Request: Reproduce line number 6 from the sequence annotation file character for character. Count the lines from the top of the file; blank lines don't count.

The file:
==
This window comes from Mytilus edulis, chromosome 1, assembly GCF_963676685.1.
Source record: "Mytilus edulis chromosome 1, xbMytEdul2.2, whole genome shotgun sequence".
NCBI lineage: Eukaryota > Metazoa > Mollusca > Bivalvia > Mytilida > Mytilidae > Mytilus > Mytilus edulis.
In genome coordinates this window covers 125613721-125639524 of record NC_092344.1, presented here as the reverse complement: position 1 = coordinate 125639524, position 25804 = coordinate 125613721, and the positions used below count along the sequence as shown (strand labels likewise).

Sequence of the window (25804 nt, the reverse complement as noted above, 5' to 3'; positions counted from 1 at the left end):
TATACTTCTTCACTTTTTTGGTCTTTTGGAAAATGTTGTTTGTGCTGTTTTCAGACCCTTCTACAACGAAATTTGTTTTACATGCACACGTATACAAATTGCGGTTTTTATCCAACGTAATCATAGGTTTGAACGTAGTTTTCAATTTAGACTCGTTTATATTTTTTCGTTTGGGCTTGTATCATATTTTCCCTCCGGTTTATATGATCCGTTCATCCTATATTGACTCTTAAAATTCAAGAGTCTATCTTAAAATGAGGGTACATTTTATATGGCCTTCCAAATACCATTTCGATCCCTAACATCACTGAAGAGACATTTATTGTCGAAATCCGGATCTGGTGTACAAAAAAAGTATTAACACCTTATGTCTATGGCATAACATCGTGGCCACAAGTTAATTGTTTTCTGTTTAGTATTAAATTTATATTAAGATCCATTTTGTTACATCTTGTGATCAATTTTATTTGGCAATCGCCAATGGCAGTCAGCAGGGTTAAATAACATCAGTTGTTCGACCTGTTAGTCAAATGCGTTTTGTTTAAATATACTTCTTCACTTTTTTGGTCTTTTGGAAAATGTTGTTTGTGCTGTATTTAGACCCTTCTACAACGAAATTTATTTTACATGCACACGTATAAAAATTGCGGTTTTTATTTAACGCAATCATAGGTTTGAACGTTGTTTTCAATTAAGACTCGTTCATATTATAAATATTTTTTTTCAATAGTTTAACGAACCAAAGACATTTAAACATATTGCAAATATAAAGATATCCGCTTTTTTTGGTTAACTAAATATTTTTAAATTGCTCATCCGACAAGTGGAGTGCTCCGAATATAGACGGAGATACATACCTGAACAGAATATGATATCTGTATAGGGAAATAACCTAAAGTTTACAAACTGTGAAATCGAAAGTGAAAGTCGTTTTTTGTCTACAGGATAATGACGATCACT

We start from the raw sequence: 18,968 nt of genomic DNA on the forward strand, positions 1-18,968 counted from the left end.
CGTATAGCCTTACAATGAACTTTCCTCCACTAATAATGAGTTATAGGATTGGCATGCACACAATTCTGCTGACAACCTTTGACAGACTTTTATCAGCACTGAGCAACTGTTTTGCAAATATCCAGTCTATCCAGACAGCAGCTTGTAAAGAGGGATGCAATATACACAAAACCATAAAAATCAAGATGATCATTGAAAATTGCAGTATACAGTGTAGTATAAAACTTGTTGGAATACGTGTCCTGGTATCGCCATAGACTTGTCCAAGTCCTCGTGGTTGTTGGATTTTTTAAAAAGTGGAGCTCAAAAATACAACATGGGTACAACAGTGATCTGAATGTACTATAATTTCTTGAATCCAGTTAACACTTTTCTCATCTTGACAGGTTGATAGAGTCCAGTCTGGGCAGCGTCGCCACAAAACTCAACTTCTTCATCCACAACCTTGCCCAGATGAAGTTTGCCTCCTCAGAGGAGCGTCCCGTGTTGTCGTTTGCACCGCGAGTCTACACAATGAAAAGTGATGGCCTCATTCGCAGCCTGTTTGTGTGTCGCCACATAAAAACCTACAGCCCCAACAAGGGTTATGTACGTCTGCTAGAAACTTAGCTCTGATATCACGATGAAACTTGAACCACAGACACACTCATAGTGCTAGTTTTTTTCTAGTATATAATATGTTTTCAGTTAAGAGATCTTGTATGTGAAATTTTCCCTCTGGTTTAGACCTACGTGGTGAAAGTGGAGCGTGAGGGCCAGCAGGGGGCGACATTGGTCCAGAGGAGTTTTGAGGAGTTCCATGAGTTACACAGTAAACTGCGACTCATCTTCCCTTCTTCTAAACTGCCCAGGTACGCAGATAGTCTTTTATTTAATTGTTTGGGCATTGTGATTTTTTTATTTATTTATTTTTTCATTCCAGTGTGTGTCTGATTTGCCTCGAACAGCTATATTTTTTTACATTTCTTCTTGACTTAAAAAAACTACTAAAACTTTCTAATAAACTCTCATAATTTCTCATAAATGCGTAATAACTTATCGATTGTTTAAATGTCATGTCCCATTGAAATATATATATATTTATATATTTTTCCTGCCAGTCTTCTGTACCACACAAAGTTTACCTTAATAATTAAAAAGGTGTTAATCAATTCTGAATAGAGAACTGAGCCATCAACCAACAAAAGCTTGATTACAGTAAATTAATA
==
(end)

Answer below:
TATACTTCTTCACTTTTTTGGTCTTTTGGAAAATGTTGTTTGTGCTGTTTTCAGACCCTTCTACAACGAAATTTGTTTTACATGCACACGTATACAAATTGCGGTTTTTATCCAACGTAATCATAGGTTTGAACGTAGTTTTCAATTTAGACTCGTTTATATTTTTTCGTTTGGGCTTGTATCATATTTTCCCTCCGGTTTATATGATCCGTTCATCCTATATTGACTCTTAAAATTCAAGAGTCTATCTTAAAATGAGGGTACATTTTATATGGCCTTCCAAATACCATTTCGATCCCTAACATCACTGAAGAGACATTTATTGTCGAAATCCGGATCTGGTGTACAAAAAAAGTATTAACACCTTATGTCTATGGCATAACATCGTGGCCACAAGTTAATTGTTTTCTGTTTAGTATTAAATTTATATTAAGATCCATTTTGTTACATCTTGTGATCAATTTTATTTGGCAATCGCCAATGGCAGTCAGCAGGGTTAAATAACATCAGTTGTTCGACCTGTTAGTCAAATGCGTTTTGTTTAAATATACTTCTTCACTTTTTTGGTCTTTTGGAAAATGTTGTTTGTGCTGTATTTAGACCCTTCTACAACGAAATTTATTTTACATGCACACGTATAAAAATTGCGGTTTTTATTTAACGCAATCATAGGTTTGAACGTTGTTTTCAATTAAGACTCGTTCATATTATAAATATTTTTTTTCAATAGTTTAACGAACCAAAGACATTTAAACATATTGCAAATATAAAGATATCCGCTTTTTTTGGTTAACTAAATATTTTTAAATTGCTCATCCGACAAGTGGAGTGCTCCGAATATAGACGGAGATACATACCTGAACAGAATATGATATCTGTATAGGGAAATAACCTAAAGTTTACAAACTGTGAAATCGAAAGTGAAAGTCGTTTTTTGTCTACAGGATAATGACGATCACT